By Alexander McCowan
A depleted Cyprus Rugby Sevens side came second in the recent European Nations Sevens Cup in Poland with a squad of only nine men.
Cyprus, the poor man of Europe in financial terms but not in talent, turned up for the competition despite finances and administrative difficulties robbing the team of the full complement of twelve players.
Sevens is such an intense, fast, furious game, that it is essential to have a constant supply of rested players to replace each other on the field.
While the opposition had the luxury of a full squad plus support: medical team, managers, coaching staff, physios and committee members, the Moufflons scraped together nine players and the coach – the redoubtable Scotsman Ruadrih Pye.
Among the team was another jock, the veteran Andy Binicos, a man who has literally given blood for his country on the rugby field and was going to do the same thing again in the competition.
The Cup was played over two days with each team playing the other until two finalists emerge. For the last two years Cyprus has won the plate for third place overall by beating Germany.
The Moufflons are held in high regard by their European opponents because of the speed and robust commitment shown in the tackle. But this year third place seemed out of reach given the paucity of content and preparation.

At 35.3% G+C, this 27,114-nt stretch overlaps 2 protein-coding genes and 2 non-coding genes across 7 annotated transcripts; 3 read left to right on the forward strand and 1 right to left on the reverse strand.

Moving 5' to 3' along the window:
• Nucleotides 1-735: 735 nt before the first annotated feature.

The opposition comprised Ukraine, Sweden, Latvia, Moldova, Poland, Denmark, Hungary and the Czech Republic, all seasoned Sevens battlers and conscious that a good position in this competition could lead to an opportunity to participate in the 2016 Olympics where Sevens is now part of the Games.
With their usual aplomb, the mighty Moufflons disposed of the opposition in such a manner that they found themselves in the final against hosts Poland and lost narrowly, which given the circumstances was an amazing result.
The performance is perfectly summarised by Demetris Gregoriou, a new member of the squad who is a law student at the University of Nicosia, and who grew up in Edinburgh, but returned to the island to serve with the National Guard in the Special Forces.
“I want to say a massive thank you to everyone involved – all those back home in Cyprus as well as in the UK for that special financial support that proved so crucial – but especially to my brothers in the squad and our coach Ruadrih Pye for whom it was an incredible honour to play for,” he said.
The sentiment was echoed by Laurence Vasilliades, the Cyprus Rugby Federation president, who said: “I am so proud of the performance of these lads and grateful for the tremendous contribution made by Felix Frixou and Con Constantinides, that made much of this possible; they know what I mean.
“To arrive in Poland with such a diminished side and to reach the final is truly amazing. My special thanks goes out to the team, their parents, and especially to Ruadrih who welded the old to the new.”
The final word on the competition came from Marco Mladenovic, the national 15 captain who said: “We proved a lot this weekend from the singing of the national anthem to what we did against Poland with just nine players.”